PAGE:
A stout man rushed from the stable house, wool cloak over his head, oil lantern in hand.
“Welcome home, Master Fletcher.”
“Thank you.” Elton dismounted and handed over his horse to the welcoming marshal. “It’s good to be back. Tell me, has Master Cayden retired for the evening?”
“He has not, Lord Elton,” replied a familiar voice, “but might I suggest you tidy up a bit before socializing.”
“Ah, Ferris!” Elton grinned at the man on the steps. “What a pleasant sight! I assume my room has been prepared.”
“Of course, my lord. We’ve been expecting you.”
“Splendid. I’m cold as a corpse. Perhaps you’d like to join me for some apricot brandy and something to eat? I’m famished.” Elton embraced Ferris.
“The brandy is already in your room. I’ll have the servants fetch whatever you wish once you are settled.”
Inside, a slew of servants, waiting by the doorway, greeted Elton with exuberant smiles on their faces.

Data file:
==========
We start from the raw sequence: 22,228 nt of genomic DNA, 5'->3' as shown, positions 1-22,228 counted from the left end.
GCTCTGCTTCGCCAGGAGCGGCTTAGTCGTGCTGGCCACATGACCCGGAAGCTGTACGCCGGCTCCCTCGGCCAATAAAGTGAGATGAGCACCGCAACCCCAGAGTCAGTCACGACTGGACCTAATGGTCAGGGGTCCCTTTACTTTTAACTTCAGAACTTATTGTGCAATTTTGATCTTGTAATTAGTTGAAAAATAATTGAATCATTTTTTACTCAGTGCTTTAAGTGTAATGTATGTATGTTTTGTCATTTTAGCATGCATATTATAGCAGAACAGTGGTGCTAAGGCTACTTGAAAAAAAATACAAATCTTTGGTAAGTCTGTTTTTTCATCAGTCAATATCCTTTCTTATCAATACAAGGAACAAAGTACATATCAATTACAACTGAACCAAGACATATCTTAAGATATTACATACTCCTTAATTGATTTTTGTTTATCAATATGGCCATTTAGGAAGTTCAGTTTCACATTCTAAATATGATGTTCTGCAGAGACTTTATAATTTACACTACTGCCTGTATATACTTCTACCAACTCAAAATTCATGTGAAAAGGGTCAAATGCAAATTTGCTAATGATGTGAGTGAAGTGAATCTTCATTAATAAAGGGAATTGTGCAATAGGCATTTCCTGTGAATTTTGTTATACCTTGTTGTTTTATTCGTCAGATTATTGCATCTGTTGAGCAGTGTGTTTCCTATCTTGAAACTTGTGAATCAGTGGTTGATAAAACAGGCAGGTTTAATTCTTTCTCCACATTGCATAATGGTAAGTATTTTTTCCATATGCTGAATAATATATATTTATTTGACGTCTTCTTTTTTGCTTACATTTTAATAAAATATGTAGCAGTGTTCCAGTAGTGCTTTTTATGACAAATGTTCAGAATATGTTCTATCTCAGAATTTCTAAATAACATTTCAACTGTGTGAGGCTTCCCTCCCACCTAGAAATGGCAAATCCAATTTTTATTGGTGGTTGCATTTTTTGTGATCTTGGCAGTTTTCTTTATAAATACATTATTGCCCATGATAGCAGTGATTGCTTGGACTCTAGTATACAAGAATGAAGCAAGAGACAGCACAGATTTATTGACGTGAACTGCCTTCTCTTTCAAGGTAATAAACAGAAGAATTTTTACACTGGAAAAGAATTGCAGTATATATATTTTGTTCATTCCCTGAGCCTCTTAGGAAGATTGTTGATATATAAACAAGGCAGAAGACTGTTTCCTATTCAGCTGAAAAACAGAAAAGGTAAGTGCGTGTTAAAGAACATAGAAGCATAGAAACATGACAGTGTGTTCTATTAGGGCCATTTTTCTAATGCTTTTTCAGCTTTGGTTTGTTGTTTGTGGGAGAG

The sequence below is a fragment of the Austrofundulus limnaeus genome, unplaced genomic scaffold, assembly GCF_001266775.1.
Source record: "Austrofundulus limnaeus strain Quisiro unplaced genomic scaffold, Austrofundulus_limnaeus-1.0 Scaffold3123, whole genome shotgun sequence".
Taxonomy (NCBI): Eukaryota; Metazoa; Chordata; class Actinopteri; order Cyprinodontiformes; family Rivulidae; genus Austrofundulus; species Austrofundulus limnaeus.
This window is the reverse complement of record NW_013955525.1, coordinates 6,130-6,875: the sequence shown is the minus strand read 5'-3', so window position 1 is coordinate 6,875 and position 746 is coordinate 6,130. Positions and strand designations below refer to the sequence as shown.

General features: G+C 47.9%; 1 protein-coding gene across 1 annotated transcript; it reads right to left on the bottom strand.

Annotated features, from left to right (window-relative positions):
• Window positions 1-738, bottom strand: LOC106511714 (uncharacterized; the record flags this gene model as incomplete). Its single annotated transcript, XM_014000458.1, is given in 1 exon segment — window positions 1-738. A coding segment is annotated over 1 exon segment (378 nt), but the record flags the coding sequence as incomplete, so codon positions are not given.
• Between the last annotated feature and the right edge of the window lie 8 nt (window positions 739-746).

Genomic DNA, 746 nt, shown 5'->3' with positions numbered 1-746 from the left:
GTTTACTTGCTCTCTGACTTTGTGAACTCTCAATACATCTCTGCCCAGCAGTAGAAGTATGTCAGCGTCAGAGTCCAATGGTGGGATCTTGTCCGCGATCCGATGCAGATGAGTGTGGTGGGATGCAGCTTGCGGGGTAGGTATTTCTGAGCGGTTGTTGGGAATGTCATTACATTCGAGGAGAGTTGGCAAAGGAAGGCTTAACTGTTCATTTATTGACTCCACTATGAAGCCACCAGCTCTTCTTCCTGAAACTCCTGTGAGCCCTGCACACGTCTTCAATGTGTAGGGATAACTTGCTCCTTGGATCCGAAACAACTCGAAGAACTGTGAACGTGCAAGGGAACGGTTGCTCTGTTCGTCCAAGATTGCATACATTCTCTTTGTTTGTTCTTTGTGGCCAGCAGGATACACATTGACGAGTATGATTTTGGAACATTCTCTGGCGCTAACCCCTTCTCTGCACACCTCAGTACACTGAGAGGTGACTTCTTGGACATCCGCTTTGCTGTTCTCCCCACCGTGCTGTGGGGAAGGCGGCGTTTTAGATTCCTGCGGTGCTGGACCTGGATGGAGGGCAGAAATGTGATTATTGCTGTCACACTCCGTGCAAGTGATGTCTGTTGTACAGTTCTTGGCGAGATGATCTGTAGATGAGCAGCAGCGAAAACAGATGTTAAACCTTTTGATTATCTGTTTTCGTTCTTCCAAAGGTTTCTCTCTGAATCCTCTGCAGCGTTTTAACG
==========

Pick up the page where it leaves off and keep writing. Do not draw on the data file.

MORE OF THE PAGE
“Welcome back, Master Elton.”
“It is good to see you again, my lord.”
“May I take your coat, Sir?”
A young boy of no more than ten years stood before Elton, his arms outstretched. Elton smiled and draped his sodden, fur-lined coat and leather gloves across them. Reaching inside his coin pouch, Elton withdrew a gold therap and tucked it in the boy’s trouser pocket. “For your troubles,” he said, tousling the boy’s hair.
The young face beamed with delight as he ran down a marble corridor shouting for his mother, the coat dragging the ground behind him.
“You’d best be careful of your treatment of the hired help, Sir,” said Ferris. “Your brother would not approve.”
“Why?” Elton walked with Ferris down the entrance hall, flanked by roaring fireplaces set between massive columns. His boots echoed with each click upon the black marble floor.